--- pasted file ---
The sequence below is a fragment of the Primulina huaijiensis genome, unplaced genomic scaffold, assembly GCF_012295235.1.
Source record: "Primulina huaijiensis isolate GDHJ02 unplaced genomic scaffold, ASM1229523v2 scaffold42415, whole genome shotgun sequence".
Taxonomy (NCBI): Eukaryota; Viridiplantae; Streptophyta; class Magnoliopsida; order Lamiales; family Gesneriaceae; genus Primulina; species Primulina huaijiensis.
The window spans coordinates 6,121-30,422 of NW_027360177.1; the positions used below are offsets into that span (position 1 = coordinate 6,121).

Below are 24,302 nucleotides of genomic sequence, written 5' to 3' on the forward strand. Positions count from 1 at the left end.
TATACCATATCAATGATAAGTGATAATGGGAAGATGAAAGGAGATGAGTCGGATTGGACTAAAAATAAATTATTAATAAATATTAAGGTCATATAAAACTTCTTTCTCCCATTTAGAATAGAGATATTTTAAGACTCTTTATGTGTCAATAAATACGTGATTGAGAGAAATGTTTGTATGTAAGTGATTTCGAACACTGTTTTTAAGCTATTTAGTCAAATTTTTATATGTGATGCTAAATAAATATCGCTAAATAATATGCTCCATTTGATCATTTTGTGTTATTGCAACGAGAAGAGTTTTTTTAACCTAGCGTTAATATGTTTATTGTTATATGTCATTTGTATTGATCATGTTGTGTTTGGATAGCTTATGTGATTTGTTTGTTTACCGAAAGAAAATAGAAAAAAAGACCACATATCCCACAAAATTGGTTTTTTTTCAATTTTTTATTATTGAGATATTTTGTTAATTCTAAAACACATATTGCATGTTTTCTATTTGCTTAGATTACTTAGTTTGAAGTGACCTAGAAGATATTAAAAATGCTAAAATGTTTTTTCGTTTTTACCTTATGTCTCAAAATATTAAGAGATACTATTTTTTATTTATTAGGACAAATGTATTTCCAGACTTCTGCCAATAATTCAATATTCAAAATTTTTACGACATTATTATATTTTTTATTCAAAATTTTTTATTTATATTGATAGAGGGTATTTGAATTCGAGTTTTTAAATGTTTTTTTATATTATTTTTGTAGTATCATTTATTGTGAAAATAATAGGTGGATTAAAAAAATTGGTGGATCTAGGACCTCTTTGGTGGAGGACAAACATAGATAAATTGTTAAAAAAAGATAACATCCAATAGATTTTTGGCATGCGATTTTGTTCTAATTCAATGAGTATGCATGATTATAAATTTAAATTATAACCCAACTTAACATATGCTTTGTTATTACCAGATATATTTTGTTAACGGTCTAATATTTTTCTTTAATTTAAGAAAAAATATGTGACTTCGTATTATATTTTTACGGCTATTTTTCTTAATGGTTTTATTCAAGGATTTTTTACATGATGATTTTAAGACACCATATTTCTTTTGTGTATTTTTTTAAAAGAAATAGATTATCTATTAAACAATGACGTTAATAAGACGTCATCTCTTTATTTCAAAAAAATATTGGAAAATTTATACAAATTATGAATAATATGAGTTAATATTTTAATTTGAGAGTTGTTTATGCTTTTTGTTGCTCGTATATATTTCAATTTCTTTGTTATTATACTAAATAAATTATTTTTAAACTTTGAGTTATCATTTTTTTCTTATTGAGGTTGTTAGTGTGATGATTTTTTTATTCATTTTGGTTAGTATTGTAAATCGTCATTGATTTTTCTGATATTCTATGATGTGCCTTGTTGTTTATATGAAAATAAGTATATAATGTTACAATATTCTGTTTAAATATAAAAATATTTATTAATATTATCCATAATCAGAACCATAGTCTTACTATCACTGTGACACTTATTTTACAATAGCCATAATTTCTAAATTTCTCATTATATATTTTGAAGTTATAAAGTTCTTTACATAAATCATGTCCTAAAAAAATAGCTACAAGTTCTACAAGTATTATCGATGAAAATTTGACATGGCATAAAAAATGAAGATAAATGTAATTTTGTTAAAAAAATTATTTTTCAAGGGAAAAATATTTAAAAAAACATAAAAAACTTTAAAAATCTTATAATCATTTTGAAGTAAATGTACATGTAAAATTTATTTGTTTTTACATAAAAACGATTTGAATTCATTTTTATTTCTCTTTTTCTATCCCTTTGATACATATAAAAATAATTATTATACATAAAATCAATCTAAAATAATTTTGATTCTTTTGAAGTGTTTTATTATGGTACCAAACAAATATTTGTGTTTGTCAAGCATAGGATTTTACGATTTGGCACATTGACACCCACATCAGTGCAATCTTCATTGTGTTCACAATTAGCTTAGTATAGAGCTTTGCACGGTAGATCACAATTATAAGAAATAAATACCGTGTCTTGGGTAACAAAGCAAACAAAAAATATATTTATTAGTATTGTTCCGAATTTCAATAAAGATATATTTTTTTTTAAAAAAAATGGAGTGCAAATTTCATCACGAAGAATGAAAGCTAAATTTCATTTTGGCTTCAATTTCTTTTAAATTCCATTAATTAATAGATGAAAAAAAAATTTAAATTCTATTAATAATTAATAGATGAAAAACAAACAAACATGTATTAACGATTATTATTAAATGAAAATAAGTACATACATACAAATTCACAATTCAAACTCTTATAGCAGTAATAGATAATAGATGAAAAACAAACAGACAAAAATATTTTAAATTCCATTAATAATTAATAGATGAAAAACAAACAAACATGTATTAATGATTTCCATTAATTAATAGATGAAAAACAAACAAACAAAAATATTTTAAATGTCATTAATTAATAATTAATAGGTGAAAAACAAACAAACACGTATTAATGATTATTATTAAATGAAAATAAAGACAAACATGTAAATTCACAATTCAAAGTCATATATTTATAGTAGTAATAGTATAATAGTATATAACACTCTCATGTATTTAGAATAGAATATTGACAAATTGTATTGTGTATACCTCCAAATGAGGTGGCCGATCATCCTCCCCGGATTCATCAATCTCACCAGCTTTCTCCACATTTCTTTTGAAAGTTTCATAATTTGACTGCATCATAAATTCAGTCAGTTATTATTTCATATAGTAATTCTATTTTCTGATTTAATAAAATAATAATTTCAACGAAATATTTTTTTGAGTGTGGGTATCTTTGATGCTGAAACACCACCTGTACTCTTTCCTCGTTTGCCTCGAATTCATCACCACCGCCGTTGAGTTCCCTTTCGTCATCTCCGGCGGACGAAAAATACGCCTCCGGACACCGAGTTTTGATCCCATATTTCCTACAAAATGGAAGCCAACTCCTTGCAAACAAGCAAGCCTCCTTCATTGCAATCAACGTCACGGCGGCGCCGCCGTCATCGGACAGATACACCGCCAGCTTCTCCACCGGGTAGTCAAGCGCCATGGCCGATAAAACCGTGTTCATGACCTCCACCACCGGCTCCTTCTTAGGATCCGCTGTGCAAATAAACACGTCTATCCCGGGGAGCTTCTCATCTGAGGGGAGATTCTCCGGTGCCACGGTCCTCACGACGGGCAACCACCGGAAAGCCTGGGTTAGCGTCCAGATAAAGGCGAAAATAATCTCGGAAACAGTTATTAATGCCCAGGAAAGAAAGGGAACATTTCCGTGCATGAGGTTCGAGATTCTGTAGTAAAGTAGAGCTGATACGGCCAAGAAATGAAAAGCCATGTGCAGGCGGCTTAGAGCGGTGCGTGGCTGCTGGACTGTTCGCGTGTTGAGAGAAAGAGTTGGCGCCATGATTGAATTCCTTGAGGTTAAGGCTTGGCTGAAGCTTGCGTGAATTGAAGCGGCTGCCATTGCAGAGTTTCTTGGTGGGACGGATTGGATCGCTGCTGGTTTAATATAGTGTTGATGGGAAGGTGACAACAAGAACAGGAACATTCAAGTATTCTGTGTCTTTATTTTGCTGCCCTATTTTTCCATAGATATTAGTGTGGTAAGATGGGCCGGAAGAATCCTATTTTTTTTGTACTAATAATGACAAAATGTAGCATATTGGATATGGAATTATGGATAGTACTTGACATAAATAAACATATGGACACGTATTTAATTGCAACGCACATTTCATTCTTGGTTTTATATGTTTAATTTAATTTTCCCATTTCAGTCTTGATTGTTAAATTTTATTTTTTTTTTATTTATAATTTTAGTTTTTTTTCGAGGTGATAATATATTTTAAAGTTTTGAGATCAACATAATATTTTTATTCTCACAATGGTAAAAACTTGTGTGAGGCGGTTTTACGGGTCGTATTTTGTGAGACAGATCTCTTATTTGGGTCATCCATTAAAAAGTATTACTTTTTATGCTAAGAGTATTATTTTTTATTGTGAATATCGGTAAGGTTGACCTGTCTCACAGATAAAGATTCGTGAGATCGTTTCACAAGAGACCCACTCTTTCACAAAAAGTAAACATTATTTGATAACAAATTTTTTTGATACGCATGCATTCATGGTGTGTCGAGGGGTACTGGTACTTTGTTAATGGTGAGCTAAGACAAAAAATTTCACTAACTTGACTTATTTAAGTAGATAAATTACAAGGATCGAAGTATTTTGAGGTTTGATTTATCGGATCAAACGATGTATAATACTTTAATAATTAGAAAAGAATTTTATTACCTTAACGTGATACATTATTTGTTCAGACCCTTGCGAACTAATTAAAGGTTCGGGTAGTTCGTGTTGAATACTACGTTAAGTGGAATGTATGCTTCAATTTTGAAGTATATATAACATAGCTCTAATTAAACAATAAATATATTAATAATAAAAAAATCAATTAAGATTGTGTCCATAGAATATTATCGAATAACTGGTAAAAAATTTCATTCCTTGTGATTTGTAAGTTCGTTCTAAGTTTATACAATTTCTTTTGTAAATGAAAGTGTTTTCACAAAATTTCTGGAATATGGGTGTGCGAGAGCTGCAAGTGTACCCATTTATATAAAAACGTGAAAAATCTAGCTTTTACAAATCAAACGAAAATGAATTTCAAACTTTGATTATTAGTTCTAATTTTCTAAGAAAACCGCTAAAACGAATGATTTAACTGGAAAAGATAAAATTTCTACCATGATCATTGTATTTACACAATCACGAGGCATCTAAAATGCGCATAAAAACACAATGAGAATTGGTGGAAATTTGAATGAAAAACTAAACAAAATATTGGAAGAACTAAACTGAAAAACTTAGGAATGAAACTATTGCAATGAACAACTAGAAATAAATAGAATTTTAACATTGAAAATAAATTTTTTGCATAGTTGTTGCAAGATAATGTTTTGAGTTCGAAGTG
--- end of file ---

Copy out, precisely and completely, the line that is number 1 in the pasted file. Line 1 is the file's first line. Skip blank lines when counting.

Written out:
The sequence below is a fragment of the Primulina huaijiensis genome, unplaced genomic scaffold, assembly GCF_012295235.1.